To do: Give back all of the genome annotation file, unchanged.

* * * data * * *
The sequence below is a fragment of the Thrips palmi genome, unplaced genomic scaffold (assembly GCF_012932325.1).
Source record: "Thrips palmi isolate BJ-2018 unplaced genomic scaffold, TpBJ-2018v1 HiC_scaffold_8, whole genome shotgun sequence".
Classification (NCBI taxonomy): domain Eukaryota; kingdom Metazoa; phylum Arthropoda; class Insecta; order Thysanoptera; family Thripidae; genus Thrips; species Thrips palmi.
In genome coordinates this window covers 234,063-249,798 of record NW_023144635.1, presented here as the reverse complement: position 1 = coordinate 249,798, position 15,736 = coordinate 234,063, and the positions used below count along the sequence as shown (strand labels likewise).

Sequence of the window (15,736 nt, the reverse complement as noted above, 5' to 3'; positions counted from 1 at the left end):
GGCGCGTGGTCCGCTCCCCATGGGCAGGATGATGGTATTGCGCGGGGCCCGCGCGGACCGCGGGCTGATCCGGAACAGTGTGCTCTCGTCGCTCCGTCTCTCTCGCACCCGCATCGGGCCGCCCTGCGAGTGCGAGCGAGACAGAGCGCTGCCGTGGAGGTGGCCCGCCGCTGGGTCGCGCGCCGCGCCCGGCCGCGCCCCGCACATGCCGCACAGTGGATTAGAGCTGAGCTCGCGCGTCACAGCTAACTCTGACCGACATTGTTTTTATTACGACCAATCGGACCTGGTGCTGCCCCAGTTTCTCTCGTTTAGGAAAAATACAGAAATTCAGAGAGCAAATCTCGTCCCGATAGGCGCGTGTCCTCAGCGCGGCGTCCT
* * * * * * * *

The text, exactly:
The sequence below is a fragment of the Thrips palmi genome, unplaced genomic scaffold (assembly GCF_012932325.1).
Source record: "Thrips palmi isolate BJ-2018 unplaced genomic scaffold, TpBJ-2018v1 HiC_scaffold_8, whole genome shotgun sequence".
Classification (NCBI taxonomy): domain Eukaryota; kingdom Metazoa; phylum Arthropoda; class Insecta; order Thysanoptera; family Thripidae; genus Thrips; species Thrips palmi.
In genome coordinates this window covers 234,063-249,798 of record NW_023144635.1, presented here as the reverse complement: position 1 = coordinate 249,798, position 15,736 = coordinate 234,063, and the positions used below count along the sequence as shown (strand labels likewise).

Sequence of the window (15,736 nt, the reverse complement as noted above, 5' to 3'; positions counted from 1 at the left end):
GGCGCGTGGTCCGCTCCCCATGGGCAGGATGATGGTATTGCGCGGGGCCCGCGCGGACCGCGGGCTGATCCGGAACAGTGTGCTCTCGTCGCTCCGTCTCTCTCGCACCCGCATCGGGCCGCCCTGCGAGTGCGAGCGAGACAGAGCGCTGCCGTGGAGGTGGCCCGCCGCTGGGTCGCGCGCCGCGCCCGGCCGCGCCCCGCACATGCCGCACAGTGGATTAGAGCTGAGCTCGCGCGTCACAGCTAACTCTGACCGACATTGTTTTTATTACGACCAATCGGACCTGGTGCTGCCCCAGTTTCTCTCGTTTAGGAAAAATACAGAAATTCAGAGAGCAAATCTCGTCCCGATAGGCGCGTGTCCTCAGCGCGGCGTCCT